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Stories from the Field

The Lessons of 2021: Creating a More Perfect Union Together

by Amy Gallaway, Social Studies Educator, West Valley High School in Fairbanks, Alaska

When I was looking for my first teaching job over 20 years ago, administrators repeatedly told me that as a history teacher I wouldn’t get hired unless I also coached or taught English or science.

They said, “We don’t test history,” and “Anyone can teach history, so we have coaches do it,” and “No one uses history or civics.” History and civics education were neglected and sometimes even scorned.

Our country is now paying the price for such mistaken attitudes.

In Alaska, we’ve started to update the Social Studies standards, but is has been over 20 years; other core content areas have been revised in the last five-to-seven years.

The need is urgent. As Educating for American Democracy, an in-depth, wide-ranging effort that explored opportunities to improve civics and history education, states, “We as a nation have failed to prepare young Americans for self-government, leaving the world’s oldest constitutional democracy in grave danger, afflicted by both cynicism and nostalgia.”

Advocates also point out that federal spending per pupil in history and civics averages $0.05, whereas STEM education (science, technology, engineering, and mathematics) per pupil averages $50 — a thousandfold difference in funding allocation.

However, legislation to increase federal investment in civics education is generating bi-partisan support in Congress. The “Educating for Democracy Act,” recently introduced in the U.S. Senate, would invest $1 billion to broaden access to and strengthen civics and history education from K-12 through higher education across the country. The legislation would provide grants to states, non-profits, institutions of higher education, and civics education researchers.

I’m hopeful we can reinvent American representative democracy and be closer to the promise of a more perfect union for all Americans, not just a few. One

States should adopt the Educating for American Democracy framework into their standards. This approach focuses on shifting from breadth to depth, cultivating civil disagreement and integrating multi-year civics programs. While a great deal of districts still need to make this move, many educators like me are already integrating elements of the framework.

However, this ad-hoc approach to updating standards leaves gaps for which students receive quality civic education.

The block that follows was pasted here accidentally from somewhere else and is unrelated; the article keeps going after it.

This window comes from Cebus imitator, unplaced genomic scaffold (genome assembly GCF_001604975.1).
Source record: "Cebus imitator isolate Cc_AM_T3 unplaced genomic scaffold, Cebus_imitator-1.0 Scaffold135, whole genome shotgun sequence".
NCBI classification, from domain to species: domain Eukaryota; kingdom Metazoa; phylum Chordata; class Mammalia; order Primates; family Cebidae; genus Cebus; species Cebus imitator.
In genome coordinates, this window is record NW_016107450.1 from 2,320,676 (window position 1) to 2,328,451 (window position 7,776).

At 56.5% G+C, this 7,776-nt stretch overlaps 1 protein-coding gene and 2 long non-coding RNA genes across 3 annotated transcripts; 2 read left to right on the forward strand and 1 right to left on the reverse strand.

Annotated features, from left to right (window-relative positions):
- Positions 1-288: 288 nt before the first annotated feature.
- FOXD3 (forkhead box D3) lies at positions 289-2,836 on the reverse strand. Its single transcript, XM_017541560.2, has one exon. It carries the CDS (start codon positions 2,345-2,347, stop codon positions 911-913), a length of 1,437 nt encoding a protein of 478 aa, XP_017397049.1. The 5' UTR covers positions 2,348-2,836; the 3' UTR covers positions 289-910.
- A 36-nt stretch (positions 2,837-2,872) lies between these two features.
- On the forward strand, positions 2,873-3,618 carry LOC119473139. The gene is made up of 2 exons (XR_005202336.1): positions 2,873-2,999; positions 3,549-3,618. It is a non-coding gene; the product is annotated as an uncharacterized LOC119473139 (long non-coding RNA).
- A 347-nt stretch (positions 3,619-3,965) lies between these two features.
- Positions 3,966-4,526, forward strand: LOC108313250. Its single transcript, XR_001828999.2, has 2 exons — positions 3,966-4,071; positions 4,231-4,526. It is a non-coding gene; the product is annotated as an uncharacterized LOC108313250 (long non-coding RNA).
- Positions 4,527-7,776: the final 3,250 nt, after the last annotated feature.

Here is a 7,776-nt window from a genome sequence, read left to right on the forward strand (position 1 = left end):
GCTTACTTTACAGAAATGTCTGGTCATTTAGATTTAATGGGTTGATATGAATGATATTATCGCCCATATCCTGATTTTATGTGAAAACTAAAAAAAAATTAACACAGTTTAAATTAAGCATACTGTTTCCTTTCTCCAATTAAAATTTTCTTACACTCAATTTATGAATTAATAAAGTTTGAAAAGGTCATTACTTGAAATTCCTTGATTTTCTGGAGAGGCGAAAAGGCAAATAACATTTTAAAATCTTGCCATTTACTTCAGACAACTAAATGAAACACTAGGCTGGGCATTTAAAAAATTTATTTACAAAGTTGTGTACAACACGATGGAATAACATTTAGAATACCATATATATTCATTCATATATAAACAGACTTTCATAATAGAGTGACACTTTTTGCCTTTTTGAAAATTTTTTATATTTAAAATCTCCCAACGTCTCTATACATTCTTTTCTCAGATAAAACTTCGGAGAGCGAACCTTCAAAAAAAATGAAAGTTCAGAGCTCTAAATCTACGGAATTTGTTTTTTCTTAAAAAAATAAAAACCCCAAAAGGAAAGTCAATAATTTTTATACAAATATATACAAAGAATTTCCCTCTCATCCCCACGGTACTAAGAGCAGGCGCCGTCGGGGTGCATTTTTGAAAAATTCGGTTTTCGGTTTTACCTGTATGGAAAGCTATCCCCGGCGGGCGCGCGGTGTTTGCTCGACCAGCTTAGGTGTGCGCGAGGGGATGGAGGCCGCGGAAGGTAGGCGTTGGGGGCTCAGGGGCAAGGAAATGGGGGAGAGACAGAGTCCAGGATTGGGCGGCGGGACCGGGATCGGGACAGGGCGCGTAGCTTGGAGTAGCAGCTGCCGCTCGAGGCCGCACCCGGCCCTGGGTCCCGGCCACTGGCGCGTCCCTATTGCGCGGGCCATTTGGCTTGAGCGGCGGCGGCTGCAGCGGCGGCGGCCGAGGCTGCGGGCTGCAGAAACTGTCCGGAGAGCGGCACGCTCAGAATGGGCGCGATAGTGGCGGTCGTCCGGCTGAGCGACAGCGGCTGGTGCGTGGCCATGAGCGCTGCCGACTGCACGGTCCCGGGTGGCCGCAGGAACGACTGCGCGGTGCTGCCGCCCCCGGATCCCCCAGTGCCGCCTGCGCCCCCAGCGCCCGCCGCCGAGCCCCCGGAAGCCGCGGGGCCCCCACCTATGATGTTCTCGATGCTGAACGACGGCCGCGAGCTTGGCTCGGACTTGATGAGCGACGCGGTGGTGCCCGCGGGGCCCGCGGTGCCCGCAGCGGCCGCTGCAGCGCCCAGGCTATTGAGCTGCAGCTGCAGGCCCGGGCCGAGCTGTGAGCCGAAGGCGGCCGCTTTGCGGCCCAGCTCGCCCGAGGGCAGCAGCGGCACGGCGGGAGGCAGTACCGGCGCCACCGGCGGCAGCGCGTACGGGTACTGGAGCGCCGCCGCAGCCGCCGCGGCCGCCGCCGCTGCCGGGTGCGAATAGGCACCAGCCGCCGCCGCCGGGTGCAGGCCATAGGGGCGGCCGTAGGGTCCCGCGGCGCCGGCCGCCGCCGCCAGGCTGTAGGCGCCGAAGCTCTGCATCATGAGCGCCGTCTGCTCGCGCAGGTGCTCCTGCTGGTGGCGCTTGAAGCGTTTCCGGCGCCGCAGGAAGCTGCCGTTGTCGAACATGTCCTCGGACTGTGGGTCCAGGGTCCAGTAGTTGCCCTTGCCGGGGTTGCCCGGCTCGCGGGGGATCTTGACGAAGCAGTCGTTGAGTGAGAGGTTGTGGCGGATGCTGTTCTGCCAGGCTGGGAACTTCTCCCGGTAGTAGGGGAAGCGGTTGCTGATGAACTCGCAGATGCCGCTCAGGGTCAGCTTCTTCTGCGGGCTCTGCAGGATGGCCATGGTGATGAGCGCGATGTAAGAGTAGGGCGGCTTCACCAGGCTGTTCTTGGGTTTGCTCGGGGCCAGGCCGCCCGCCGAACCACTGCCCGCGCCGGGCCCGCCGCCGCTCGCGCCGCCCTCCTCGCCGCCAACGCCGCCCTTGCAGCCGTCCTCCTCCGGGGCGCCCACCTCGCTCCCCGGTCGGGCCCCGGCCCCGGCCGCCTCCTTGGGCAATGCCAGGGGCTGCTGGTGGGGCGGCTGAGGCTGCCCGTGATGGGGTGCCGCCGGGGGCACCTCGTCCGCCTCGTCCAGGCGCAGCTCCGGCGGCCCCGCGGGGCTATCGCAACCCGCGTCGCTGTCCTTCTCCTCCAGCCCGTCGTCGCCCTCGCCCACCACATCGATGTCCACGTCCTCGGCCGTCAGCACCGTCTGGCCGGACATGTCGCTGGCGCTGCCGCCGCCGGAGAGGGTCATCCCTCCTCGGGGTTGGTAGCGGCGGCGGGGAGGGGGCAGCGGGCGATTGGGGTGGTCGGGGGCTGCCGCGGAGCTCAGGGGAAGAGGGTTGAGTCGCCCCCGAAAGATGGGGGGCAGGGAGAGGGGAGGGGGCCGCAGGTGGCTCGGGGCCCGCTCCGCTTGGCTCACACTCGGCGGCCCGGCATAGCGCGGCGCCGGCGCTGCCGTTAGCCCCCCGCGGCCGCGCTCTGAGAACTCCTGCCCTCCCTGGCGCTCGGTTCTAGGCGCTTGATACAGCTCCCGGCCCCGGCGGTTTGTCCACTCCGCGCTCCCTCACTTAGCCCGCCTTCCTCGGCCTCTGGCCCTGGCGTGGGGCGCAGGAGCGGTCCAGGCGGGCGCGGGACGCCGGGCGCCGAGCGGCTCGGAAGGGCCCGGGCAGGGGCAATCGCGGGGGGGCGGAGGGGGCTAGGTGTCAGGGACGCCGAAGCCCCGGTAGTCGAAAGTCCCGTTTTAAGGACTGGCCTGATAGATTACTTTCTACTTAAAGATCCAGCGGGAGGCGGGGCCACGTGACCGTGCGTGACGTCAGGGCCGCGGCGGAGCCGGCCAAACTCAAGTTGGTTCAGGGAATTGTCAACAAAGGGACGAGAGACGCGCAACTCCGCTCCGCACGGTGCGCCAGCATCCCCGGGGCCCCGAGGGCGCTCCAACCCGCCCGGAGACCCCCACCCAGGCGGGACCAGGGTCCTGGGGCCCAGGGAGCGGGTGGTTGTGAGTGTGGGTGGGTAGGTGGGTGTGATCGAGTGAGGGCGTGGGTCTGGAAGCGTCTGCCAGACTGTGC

Too often, under-resourced schools or ones that serve students from diverse backgrounds don’t teach civics because they lack time, resources and skilled staff; this means students who are marginalized the most are further disenfranchised.

One way educators can be effective on this front is by leveraging today’s news events to help students make sense of the present and past. The last 12 months have given us more material to work with than we could have ever imagined.

In January, we saw a coup in Myanmar and, in the U.S., the insurrection at the Capitol and the subsequent impeachment trial. I used these events to help my world history students evaluate factors that need to be in place to have a functioning and healthy democracy. Essentially, students explored why Myanmar had a coup but the U.S. was holding an impeachment trial.

The students applied media literacy skills and read articles from varying perspectives; they defined representative democracy and started the lesson by analyzing historical quotes. They connected the events in Myanmar to self-determination movements and students explored the challenges of self-government after the end of colonial rule.

They compared the U.S. Constitution and the Myanmar Constitution and identified differences, which allowed them to compare the response of election fraud allegations in Myanmar with the response in the U.S. and answered the question “Why wasn’t there a coup in the U.S.?”

My goal was for students to understand the basic “who, what, why” from a balanced perspective and then to evaluate and discuss the broader issues of rule of law, the role of imperialism, power, and oppression, and the elements of a healthy democracy — not for them to debate “Should the president be impeached?”

As scholars, my students should be studying the events using context to then assess the situation and decide.

Most importantly, we didn’t debate issues like the impeachment trial — there were no winners or losers — that would promote partisanship on a topic that’s already highly partisan. We discussed the issue, we explored and learned to gain a deeper understanding of our ideas and the ideas of others in order to inform our decisions as residents of a representative democracy.

The cornerstone of deep civic learning is establishing a brave classroom environment. I have a classroom contract built collaboratively with students; because we have a foundation of civil discourse, we can have hard and intense conversations. We disagree with ideas, not people, and we ground our discussions using fact-based evidence from peer-reviewed and credible sources.

This all gives me hope that we can gather our allies at school and in the community and seize this moment to transform our standards and curriculums to be what our students deserve, to help “heal the heart of democracy” and save the republic.

Gallaway received an NEA Foundation Award for Teaching Excellence in February 2021.
The NEA Foundation is committed to featuring diverse voices and perspectives about critical issues facing public education, students, and educators. These views do not necessarily reflect those of the NEA Foundation.
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